FREO2 - oxygen for newborns to save tiny lives

12 August 2013

Dr Bryn Sobott and Professor Roger Rassool from the School of Physics, together with Associate Professor Jim Black from the Nossal Institute, have been awarded a USAID grant for their work on addressing pneumonia in Papua New Guinea.

The team is one of the 53 worldwide winners of the "Saving Lives at Birth: A Grand Challenge for Development" competition, led by USAID (the US equivalent of AusAid) and the Gates Foundation, among others.

The project, called FREO2 - Oxygen for Neonates, is a low-cost, low-maintenance, electricity-free oxygen concentrator to assist newborns with oxygen and will help prevent deaths from pneumonia in this vulnerable population. Pneumonia is a leading cause of mortality for children under five years old, and more than 1.6 million children die from it each year, said Dr Sobbott.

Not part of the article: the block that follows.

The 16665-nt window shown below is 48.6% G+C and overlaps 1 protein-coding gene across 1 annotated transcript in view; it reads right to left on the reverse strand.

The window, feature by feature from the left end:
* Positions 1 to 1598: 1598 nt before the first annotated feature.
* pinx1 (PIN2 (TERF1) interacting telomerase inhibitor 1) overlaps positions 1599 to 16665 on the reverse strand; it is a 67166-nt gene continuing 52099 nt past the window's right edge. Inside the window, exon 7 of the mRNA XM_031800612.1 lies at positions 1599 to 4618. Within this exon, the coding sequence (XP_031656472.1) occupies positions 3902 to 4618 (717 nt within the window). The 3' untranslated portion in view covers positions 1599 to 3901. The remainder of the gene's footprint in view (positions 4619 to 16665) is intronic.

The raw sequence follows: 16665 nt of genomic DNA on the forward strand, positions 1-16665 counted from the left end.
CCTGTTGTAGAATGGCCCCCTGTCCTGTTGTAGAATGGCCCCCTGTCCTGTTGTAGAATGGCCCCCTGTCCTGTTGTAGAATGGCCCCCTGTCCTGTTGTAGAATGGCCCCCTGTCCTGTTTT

"These deaths could be largely preventable if not for the lack of oxygen available to neonates, often due to a lack of electricity to produce oxygen supplies in a particular country," he said.

The team will report back to USAID and the Gates Foundation at the end of the 12-month grant to demonstrate the feasibility of the project and to quantify the number of lives that could be saved. Positive results in the trial may lead to further funding to enable implementation of the project on a global scale.

More information: Saving Lives at Birth website.

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